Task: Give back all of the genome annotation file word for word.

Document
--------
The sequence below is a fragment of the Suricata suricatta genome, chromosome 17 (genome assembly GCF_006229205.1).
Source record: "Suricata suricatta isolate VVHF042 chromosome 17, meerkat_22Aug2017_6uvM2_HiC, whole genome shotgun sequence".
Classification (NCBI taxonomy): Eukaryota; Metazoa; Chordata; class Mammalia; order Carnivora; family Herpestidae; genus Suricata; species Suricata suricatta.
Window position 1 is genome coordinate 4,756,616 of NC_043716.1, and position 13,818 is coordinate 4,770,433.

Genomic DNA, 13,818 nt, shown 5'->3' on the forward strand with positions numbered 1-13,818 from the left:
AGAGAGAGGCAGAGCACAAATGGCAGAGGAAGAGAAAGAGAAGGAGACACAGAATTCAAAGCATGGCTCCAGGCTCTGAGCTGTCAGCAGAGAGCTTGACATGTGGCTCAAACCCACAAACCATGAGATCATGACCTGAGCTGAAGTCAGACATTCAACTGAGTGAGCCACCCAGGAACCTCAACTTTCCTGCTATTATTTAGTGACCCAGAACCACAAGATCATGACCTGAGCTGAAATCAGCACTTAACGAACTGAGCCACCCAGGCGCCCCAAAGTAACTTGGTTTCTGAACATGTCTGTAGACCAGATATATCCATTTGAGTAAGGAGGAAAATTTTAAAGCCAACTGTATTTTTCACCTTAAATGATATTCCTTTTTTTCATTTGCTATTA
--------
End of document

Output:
The sequence below is a fragment of the Suricata suricatta genome, chromosome 17 (genome assembly GCF_006229205.1).
Source record: "Suricata suricatta isolate VVHF042 chromosome 17, meerkat_22Aug2017_6uvM2_HiC, whole genome shotgun sequence".
Classification (NCBI taxonomy): Eukaryota; Metazoa; Chordata; class Mammalia; order Carnivora; family Herpestidae; genus Suricata; species Suricata suricatta.
Window position 1 is genome coordinate 4,756,616 of NC_043716.1, and position 13,818 is coordinate 4,770,433.

Genomic DNA, 13,818 nt, shown 5'->3' on the forward strand with positions numbered 1-13,818 from the left:
AGAGAGAGGCAGAGCACAAATGGCAGAGGAAGAGAAAGAGAAGGAGACACAGAATTCAAAGCATGGCTCCAGGCTCTGAGCTGTCAGCAGAGAGCTTGACATGTGGCTCAAACCCACAAACCATGAGATCATGACCTGAGCTGAAGTCAGACATTCAACTGAGTGAGCCACCCAGGAACCTCAACTTTCCTGCTATTATTTAGTGACCCAGAACCACAAGATCATGACCTGAGCTGAAATCAGCACTTAACGAACTGAGCCACCCAGGCGCCCCAAAGTAACTTGGTTTCTGAACATGTCTGTAGACCAGATATATCCATTTGAGTAAGGAGGAAAATTTTAAAGCCAACTGTATTTTTCACCTTAAATGATATTCCTTTTTTTCATTTGCTATTA